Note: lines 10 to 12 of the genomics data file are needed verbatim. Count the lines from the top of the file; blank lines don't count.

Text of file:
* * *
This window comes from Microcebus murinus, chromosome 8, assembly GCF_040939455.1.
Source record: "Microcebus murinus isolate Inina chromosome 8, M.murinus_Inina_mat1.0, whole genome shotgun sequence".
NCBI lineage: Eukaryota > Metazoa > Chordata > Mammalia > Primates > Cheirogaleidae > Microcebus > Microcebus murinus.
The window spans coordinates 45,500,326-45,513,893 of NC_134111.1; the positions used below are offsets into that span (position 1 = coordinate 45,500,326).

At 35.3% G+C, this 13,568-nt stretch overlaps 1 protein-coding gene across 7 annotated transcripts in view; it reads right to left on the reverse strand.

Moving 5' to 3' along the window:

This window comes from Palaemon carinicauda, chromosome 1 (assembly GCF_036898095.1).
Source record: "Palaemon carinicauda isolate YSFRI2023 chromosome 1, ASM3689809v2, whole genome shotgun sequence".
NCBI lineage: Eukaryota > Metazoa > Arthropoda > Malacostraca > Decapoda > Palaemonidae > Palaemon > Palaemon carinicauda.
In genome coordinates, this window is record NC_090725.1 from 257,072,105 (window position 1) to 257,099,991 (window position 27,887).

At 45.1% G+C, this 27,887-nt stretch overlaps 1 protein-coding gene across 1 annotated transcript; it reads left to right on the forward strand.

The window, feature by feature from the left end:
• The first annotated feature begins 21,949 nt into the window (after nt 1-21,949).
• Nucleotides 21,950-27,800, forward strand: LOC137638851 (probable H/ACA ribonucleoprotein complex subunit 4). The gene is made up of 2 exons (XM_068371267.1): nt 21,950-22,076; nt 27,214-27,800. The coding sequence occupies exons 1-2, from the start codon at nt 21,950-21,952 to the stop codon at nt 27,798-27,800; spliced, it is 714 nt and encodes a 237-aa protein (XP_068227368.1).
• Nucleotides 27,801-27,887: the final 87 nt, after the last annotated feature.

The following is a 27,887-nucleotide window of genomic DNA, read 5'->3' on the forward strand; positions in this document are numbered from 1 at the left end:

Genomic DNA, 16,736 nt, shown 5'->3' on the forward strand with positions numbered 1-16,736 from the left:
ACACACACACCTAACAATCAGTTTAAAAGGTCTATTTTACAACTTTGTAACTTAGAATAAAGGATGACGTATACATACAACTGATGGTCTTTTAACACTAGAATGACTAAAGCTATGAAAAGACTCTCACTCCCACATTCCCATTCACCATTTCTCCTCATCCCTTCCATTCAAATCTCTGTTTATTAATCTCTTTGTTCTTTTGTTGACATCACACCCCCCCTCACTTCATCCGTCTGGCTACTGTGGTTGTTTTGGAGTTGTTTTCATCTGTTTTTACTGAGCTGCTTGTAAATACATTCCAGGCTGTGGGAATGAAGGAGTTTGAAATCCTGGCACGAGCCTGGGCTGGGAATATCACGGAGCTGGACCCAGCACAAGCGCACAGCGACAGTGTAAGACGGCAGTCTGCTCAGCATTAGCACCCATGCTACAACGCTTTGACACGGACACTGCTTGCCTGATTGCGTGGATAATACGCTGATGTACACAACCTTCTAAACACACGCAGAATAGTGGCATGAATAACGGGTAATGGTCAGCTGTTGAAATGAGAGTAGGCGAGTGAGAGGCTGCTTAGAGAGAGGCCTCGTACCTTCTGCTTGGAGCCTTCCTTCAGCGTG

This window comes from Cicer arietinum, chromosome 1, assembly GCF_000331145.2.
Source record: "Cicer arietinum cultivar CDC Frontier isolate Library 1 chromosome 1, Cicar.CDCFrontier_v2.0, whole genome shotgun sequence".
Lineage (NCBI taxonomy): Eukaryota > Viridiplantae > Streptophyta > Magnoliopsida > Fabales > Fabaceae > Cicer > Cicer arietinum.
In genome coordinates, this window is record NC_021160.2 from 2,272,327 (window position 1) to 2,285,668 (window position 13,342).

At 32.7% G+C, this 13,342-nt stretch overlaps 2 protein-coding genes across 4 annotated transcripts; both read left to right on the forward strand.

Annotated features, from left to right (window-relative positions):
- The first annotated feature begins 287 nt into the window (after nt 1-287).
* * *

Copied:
In genome coordinates, this window is record NC_090725.1 from 257,072,105 (window position 1) to 257,099,991 (window position 27,887).

At 45.1% G+C, this 27,887-nt stretch overlaps 1 protein-coding gene across 1 annotated transcript; it reads left to right on the forward strand.

The window, feature by feature from the left end: